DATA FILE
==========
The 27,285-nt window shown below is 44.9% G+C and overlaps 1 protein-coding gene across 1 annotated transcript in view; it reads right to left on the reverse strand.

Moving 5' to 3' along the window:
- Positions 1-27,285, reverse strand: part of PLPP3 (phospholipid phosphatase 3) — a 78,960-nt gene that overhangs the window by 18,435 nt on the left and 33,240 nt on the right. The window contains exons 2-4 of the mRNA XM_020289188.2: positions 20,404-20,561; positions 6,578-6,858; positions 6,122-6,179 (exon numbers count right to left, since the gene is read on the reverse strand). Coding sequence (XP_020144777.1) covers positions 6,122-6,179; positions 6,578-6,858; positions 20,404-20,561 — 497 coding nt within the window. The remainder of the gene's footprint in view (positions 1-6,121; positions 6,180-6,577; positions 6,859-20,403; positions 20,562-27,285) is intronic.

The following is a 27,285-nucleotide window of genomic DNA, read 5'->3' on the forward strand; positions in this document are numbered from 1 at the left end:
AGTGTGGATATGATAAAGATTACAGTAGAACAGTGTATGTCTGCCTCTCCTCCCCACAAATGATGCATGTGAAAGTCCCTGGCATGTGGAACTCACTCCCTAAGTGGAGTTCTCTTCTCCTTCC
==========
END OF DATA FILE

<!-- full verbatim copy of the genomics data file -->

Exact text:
The 27,285-nt window shown below is 44.9% G+C and overlaps 1 protein-coding gene across 1 annotated transcript in view; it reads right to left on the reverse strand.

Moving 5' to 3' along the window:
- Positions 1-27,285, reverse strand: part of PLPP3 (phospholipid phosphatase 3) — a 78,960-nt gene that overhangs the window by 18,435 nt on the left and 33,240 nt on the right. The window contains exons 2-4 of the mRNA XM_020289188.2: positions 20,404-20,561; positions 6,578-6,858; positions 6,122-6,179 (exon numbers count right to left, since the gene is read on the reverse strand). Coding sequence (XP_020144777.1) covers positions 6,122-6,179; positions 6,578-6,858; positions 20,404-20,561 — 497 coding nt within the window. The remainder of the gene's footprint in view (positions 1-6,121; positions 6,180-6,577; positions 6,859-20,403; positions 20,562-27,285) is intronic.

The following is a 27,285-nucleotide window of genomic DNA, read 5'->3' on the forward strand; positions in this document are numbered from 1 at the left end:
AGTGTGGATATGATAAAGATTACAGTAGAACAGTGTATGTCTGCCTCTCCTCCCCACAAATGATGCATGTGAAAGTCCCTGGCATGTGGAACTCACTCCCTAAGTGGAGTTCTCTTCTCCTTCC